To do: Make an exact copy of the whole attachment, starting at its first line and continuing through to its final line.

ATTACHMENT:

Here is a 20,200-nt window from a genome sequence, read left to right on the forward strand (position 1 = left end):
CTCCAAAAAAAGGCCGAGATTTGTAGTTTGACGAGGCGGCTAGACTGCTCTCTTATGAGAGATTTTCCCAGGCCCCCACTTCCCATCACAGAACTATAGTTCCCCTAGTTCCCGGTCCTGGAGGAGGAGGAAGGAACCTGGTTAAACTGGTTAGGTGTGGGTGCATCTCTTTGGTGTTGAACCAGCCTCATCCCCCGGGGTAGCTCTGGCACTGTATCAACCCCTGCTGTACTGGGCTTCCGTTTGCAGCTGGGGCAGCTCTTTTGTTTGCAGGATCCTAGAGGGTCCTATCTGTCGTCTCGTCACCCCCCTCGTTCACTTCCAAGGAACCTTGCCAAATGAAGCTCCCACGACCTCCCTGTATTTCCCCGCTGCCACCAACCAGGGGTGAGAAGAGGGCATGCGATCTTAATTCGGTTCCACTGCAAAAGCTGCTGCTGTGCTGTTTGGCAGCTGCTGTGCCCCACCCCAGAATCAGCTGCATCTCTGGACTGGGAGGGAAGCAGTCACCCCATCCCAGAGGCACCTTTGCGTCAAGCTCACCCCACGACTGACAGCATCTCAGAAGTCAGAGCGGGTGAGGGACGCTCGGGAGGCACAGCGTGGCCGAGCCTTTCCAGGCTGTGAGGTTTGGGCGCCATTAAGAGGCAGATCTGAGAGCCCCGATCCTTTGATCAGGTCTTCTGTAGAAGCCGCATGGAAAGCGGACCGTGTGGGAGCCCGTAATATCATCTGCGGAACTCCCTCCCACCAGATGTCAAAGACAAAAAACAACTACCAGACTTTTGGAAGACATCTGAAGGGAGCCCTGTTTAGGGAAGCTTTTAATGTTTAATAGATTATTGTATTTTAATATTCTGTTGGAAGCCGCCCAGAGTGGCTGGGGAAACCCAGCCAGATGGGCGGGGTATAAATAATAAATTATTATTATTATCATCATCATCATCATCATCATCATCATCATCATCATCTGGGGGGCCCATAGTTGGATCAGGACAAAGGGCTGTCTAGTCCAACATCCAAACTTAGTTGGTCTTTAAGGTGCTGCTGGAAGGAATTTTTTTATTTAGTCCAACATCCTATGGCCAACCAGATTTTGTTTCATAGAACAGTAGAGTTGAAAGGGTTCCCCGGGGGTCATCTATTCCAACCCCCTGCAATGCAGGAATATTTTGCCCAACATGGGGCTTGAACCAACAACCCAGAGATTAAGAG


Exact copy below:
Here is a 20,200-nt window from a genome sequence, read left to right on the forward strand (position 1 = left end):
CTCCAAAAAAAGGCCGAGATTTGTAGTTTGACGAGGCGGCTAGACTGCTCTCTTATGAGAGATTTTCCCAGGCCCCCACTTCCCATCACAGAACTATAGTTCCCCTAGTTCCCGGTCCTGGAGGAGGAGGAAGGAACCTGGTTAAACTGGTTAGGTGTGGGTGCATCTCTTTGGTGTTGAACCAGCCTCATCCCCCGGGGTAGCTCTGGCACTGTATCAACCCCTGCTGTACTGGGCTTCCGTTTGCAGCTGGGGCAGCTCTTTTGTTTGCAGGATCCTAGAGGGTCCTATCTGTCGTCTCGTCACCCCCCTCGTTCACTTCCAAGGAACCTTGCCAAATGAAGCTCCCACGACCTCCCTGTATTTCCCCGCTGCCACCAACCAGGGGTGAGAAGAGGGCATGCGATCTTAATTCGGTTCCACTGCAAAAGCTGCTGCTGTGCTGTTTGGCAGCTGCTGTGCCCCACCCCAGAATCAGCTGCATCTCTGGACTGGGAGGGAAGCAGTCACCCCATCCCAGAGGCACCTTTGCGTCAAGCTCACCCCACGACTGACAGCATCTCAGAAGTCAGAGCGGGTGAGGGACGCTCGGGAGGCACAGCGTGGCCGAGCCTTTCCAGGCTGTGAGGTTTGGGCGCCATTAAGAGGCAGATCTGAGAGCCCCGATCCTTTGATCAGGTCTTCTGTAGAAGCCGCATGGAAAGCGGACCGTGTGGGAGCCCGTAATATCATCTGCGGAACTCCCTCCCACCAGATGTCAAAGACAAAAAACAACTACCAGACTTTTGGAAGACATCTGAAGGGAGCCCTGTTTAGGGAAGCTTTTAATGTTTAATAGATTATTGTATTTTAATATTCTGTTGGAAGCCGCCCAGAGTGGCTGGGGAAACCCAGCCAGATGGGCGGGGTATAAATAATAAATTATTATTATTATCATCATCATCATCATCATCATCATCATCATCATCATCTGGGGGGCCCATAGTTGGATCAGGACAAAGGGCTGTCTAGTCCAACATCCAAACTTAGTTGGTCTTTAAGGTGCTGCTGGAAGGAATTTTTTTATTTAGTCCAACATCCTATGGCCAACCAGATTTTGTTTCATAGAACAGTAGAGTTGAAAGGGTTCCCCGGGGGTCATCTATTCCAACCCCCTGCAATGCAGGAATATTTTGCCCAACATGGGGCTTGAACCAACAACCCAGAGATTAAGAG